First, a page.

We largely depend on the functionality, availability, integrity, and operational stability of the data center and various systems (our own or third parties’), including point of sale systems, communication systems, and other software programs used to control inventory and compile financial and sales performance reports. Additionally, our e-commerce platform (website and app) is an important channel to show consumers our business, identity and brands, as well as a source of information and means of interaction for consumers of our products. Therefore, we rely on our information technology systems to process, transmit and store electronic data, and to communicate with consumers and suppliers. Our information systems may be affected by outages due to factors beyond our control such as natural disasters, hacker attacks, telecommunications problems, viruses, malicious software, and other factors. In the event of failure or disruption of our information technology systems, we may lose data, be affected by data breaches, or fail to conduct business transactions, and thereby fail to earn sales revenue, which may have a material adverse effect on our business.

To meet our growth strategy targets, we may have to continually improve our operating and financial systems, transaction processing, procedures and controls, leading to additional costs and expenses or integration issues, which may have an adverse effect on our financial results.

In addition, technology systems are subject to constant updating; if we are unable to update them correctly, our operations may be adversely affected, which may have an adverse effect on us.

Acquisitions and investments in new companies and businesses, as well as the inability to produce the results expected from an acquisition or an investment, or inability to fully integrate an acquired company, may adversely impact our business.

We may acquire or invest in companies or business ventures. The success of these acquisitions or investments is based on our ability to make accurate estimates of valuation, operations, growth potential, integration and other factors related to the business ventures in question. We cannot guarantee that our acquisitions or investments will produce the results we expect at the time we enter into or conclude a particular transaction. In addition, new acquisitions may give rise to difficulties for the integration of the companies acquired, thus diverting our capital and our management’s attention from other business opportunities. We may be unable to successfully integrate operations we acquire, including their employees, financial systems, distributing or operating procedures, which may adversely impact our business. The integration of any of the acquired companies and their financial results may adversely affect our results of operations.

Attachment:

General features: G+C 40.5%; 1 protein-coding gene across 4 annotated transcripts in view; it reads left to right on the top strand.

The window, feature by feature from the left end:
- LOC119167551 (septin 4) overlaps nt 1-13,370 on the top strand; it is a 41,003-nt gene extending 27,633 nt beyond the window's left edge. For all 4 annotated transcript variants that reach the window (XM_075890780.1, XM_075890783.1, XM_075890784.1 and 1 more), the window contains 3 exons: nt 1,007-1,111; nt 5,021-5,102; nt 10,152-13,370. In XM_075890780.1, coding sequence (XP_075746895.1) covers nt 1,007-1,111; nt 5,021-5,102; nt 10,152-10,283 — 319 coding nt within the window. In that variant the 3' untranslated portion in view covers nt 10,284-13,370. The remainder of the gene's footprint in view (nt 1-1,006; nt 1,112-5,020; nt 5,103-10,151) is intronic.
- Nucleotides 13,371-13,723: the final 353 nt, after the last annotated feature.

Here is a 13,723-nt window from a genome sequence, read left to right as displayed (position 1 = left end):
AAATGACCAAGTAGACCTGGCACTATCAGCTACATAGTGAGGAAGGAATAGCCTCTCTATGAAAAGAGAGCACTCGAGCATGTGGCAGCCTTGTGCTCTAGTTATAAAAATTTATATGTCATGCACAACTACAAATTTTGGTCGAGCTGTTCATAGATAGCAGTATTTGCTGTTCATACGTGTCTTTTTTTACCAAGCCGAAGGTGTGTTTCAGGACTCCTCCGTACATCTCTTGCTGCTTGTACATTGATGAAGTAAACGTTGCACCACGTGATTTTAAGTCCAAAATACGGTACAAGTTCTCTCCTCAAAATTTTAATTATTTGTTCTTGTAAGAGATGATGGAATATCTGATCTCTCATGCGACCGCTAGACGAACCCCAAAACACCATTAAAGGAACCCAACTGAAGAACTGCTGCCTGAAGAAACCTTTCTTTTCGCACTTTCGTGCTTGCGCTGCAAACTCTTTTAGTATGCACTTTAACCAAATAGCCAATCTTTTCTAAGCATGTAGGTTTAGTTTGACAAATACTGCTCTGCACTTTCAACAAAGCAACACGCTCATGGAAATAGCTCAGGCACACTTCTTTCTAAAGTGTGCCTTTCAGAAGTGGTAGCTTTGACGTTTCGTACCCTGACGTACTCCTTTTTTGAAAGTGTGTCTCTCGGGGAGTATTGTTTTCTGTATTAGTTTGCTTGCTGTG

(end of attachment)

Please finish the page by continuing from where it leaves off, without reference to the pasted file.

We make use of trademarks held by one of our controlling shareholders, C&A AG, and we are subject to the termination of this trademark licensing agreement.

One of our controlling shareholders, C&A AG, owns the “C&A” trademark and other relevant brands/trademarks/patents used by us, which have been licensed to us under a user license agreement.

Under this agreement, if there is a material breach, it may be terminated and no longer producer effects, therefore we may lose the right to use the “C&A” trademark and other relevant trademarks in our operations, which may adversely affect our business, our sales and results of operations. For more details of the license agreement between us and C&A AG, see section 7.5 of this Reference Form.

Inability or failure to protect our intellectual property or infringement of the intellectual property of others may have a negative impact on our results of operations.